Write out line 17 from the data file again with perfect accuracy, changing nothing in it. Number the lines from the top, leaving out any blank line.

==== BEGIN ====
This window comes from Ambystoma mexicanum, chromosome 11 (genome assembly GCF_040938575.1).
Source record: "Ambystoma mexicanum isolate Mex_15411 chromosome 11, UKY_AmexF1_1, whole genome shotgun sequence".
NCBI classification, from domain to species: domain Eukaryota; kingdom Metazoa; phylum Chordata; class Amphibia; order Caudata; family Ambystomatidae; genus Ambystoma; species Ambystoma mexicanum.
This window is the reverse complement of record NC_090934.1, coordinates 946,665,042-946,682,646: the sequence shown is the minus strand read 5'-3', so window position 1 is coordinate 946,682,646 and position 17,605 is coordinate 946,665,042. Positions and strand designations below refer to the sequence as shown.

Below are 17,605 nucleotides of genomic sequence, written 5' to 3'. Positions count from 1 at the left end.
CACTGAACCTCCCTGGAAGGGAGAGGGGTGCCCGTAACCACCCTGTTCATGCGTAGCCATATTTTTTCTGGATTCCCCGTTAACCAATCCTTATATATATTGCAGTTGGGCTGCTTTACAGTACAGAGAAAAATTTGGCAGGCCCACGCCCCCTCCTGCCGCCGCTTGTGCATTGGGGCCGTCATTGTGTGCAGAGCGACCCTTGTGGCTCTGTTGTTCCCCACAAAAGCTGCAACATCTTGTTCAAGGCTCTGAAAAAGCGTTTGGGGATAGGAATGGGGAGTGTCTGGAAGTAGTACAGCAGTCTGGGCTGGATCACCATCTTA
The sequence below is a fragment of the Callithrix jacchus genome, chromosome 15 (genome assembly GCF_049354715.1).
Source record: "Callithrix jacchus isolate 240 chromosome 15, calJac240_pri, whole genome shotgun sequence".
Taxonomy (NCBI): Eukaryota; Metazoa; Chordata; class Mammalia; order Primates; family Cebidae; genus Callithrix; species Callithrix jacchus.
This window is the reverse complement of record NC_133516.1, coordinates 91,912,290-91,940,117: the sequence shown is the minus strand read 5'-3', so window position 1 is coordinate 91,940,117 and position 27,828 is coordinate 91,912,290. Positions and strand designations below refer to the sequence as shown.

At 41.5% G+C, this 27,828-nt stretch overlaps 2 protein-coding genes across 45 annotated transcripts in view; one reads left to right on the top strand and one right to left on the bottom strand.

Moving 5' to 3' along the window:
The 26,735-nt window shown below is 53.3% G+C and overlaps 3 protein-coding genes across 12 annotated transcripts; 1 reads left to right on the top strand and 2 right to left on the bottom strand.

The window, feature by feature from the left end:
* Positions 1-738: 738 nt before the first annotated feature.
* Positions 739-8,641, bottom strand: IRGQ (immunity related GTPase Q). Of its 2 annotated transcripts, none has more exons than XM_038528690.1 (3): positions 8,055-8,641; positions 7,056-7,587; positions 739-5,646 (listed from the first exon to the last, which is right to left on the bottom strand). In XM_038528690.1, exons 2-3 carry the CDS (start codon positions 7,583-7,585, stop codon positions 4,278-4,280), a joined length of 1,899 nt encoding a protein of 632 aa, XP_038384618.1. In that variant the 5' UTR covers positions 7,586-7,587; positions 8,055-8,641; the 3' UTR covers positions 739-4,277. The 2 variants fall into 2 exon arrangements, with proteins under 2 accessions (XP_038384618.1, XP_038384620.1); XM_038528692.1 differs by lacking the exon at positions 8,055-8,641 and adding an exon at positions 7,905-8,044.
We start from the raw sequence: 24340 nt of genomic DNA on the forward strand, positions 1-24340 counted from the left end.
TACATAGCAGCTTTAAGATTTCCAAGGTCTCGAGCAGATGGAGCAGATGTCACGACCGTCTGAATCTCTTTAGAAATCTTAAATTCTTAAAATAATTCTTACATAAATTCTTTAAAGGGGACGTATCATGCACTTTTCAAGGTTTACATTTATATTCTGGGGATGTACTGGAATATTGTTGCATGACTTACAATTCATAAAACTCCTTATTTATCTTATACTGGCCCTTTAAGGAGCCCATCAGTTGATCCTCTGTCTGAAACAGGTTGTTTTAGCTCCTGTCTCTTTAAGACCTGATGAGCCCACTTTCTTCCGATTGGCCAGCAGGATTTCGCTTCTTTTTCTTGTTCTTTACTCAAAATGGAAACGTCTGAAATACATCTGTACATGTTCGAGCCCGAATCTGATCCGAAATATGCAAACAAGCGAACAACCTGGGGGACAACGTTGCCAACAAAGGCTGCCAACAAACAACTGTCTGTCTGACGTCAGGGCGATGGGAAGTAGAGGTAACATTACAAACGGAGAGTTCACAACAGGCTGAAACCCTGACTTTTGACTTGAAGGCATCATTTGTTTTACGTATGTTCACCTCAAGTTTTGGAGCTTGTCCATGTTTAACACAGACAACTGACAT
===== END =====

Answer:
We start from the raw sequence: 24340 nt of genomic DNA on the forward strand, positions 1-24340 counted from the left end.